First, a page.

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Google, Yahoo Removes Pro-Life Ads Following Pressure from Pro-Abortion Group

( [email protected] ) May 12, 2014 01:40 PM EDT

Following pressure from the National Abortion and Reproductive Rights Action League, Google has removed advertisements for pro-life crisis pregnancy centers. 

The NARAL stated the advertisements were "deceptive" and in violation of Google's contract because they contained allegedly misleading text that suggesting that they performed abortions when they do not.  

"Google's leadership in removing the majority of these ads is a victory for truth in advertising and for the women who have been targeted by a deliberate misinformation campaign by crisis pregnancy centers," Ilyse Hogue, president of NARAL Pro-Choice America, said in a statement.

"We have no problem with crisis pregnancy centers advertising online; we have no problem with their existing. That is their right in America," she continued.

NARAL reported that advertisements for Crisis Pregnancy Centers appear 79 percent of the time someone searches Google for 'abortion clinic'."  

However, while CPCs are pro-life facilities created to provide counsel and support for women experiencing unplanned pregnancies, CPC counselors are required to inform women of the abortion alternative.

"While we are a pro-life agency, every woman that enters our building receives full information concerning her choices," said Lucille McNatt, a counselor at the Crisis Pregnancy Center in Chattanooga, Tennessee. "That means every option ranging from adoption to abortion-we respect and acknowledge women's rights. Our ads never claimed that we perform abortions, but we do present that as an option to women. "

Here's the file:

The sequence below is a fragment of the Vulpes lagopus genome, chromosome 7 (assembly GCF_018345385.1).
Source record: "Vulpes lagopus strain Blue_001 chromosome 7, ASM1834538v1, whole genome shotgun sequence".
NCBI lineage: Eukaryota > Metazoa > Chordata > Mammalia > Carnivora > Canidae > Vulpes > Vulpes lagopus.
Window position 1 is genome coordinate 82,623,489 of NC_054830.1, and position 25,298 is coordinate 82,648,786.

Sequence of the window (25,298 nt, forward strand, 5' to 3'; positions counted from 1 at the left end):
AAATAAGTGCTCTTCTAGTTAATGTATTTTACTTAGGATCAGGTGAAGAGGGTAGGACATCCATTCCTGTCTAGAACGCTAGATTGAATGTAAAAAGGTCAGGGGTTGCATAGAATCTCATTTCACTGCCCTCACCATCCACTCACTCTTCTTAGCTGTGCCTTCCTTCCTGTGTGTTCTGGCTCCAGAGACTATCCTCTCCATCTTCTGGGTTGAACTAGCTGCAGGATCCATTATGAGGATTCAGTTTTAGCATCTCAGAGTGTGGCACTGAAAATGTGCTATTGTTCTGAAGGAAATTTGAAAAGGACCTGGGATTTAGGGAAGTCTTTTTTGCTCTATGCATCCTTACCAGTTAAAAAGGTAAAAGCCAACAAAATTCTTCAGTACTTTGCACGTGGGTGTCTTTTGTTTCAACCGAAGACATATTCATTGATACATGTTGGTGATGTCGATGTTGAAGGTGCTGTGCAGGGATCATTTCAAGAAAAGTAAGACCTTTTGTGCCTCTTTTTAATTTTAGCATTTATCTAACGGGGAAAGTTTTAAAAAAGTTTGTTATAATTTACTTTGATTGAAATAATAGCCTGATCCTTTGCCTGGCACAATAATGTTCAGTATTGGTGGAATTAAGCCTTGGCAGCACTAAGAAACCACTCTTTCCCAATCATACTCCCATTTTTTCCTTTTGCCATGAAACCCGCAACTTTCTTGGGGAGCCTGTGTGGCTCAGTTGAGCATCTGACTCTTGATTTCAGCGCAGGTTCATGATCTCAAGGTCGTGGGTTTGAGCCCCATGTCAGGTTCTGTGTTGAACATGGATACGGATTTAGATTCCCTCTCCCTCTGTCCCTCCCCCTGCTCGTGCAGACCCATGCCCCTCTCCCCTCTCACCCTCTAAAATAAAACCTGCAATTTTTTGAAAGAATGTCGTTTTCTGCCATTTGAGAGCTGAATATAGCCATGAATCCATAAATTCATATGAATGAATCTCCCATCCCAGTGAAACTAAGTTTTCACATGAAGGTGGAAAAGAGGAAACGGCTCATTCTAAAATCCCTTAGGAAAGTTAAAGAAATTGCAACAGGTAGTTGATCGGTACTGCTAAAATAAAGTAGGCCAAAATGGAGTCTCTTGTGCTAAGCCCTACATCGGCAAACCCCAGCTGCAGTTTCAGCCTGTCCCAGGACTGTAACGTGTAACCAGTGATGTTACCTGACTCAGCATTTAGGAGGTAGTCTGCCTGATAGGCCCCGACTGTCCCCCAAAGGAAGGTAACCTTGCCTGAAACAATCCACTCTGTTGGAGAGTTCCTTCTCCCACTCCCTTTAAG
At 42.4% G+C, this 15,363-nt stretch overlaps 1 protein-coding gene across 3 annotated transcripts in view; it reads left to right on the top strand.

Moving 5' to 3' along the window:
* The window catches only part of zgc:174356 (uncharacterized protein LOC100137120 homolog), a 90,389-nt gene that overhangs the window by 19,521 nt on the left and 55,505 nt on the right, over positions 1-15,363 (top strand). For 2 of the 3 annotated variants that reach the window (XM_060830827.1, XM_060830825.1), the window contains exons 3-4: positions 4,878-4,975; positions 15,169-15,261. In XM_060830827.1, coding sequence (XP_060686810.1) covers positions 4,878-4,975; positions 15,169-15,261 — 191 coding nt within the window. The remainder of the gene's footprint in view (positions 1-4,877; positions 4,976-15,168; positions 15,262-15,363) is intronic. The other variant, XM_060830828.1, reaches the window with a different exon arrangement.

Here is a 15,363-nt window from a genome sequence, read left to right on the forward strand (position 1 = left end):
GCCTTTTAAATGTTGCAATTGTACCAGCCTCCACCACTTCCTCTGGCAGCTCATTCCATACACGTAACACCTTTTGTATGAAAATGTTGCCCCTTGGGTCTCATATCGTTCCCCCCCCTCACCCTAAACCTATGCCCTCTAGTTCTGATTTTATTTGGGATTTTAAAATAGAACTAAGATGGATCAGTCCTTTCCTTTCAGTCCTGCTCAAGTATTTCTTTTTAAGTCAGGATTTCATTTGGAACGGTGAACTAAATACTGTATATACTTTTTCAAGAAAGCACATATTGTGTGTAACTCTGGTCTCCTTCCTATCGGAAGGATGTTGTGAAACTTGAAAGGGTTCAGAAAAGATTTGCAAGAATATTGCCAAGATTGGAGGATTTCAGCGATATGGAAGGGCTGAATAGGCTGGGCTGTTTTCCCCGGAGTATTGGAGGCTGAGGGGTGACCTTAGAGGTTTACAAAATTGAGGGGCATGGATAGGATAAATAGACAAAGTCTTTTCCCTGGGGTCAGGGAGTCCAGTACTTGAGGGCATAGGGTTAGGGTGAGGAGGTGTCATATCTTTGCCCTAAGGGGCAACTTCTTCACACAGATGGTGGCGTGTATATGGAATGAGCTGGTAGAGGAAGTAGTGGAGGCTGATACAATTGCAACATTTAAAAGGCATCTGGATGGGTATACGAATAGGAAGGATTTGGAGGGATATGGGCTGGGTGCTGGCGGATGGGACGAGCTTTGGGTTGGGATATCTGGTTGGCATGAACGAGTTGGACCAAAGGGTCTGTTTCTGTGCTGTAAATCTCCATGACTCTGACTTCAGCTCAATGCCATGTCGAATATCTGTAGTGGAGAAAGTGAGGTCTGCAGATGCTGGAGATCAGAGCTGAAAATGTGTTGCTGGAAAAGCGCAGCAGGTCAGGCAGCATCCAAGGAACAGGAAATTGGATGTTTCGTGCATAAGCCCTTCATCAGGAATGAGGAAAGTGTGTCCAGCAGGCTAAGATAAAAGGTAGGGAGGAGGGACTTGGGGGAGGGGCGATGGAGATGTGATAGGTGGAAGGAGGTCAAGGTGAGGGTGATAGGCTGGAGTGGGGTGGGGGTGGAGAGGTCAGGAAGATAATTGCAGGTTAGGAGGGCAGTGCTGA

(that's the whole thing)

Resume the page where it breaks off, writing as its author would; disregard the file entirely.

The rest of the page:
Brian Fisher, co-founder and president of Online for Life, agrees. "Our observation is that an overwhelming number of pro-life groups only advertise that women have options, and that they should consider those options," he told WORLD magazine.

Offending advertisements cited by the NARAL contained the headline "Abortion Information-is it safe? How much does it cost?" Another offered "Abortion Resources" and "Free & Private Info/Ultrasounds. Determine Viability/Gestational Age."

Debi Harvey, director of Open Arms Pregnancy Clinic in Northridge, California, told WORLD magazine CPCs using deception to prohibit abortion may have occurred in the past, it was "very rare."

"It grieves me that 'pro-choice' people are so blatantly disparaging pregnancy centers," she stated. "They might find one exception, or two, or three, and then they publish a full-on report on how this is what all pregnancy centers do. They paint us with a very broad brush."

The pro-life media group Heroic Media is asking Google to re-consider its decision, arguing that advertisements like theirs have the same goals as the work of Google generally.

Joe Young, Vice President of Operations and Strategic Initiatives said: "We encourage Google to remain neutral in their stance on this issue by applying the same standards to crisis pregnancy center's advertising as every other industry or organization, including abortion providers."

The conservative political activism website ActRight.com  has launched a petition asking Google to reconsider its decision. The petition, which has gained over 10,800 signatures so far, asks pro-life advocates to sign to "let Google know that you oppose their banning of ads because of pro-abortion political pressure."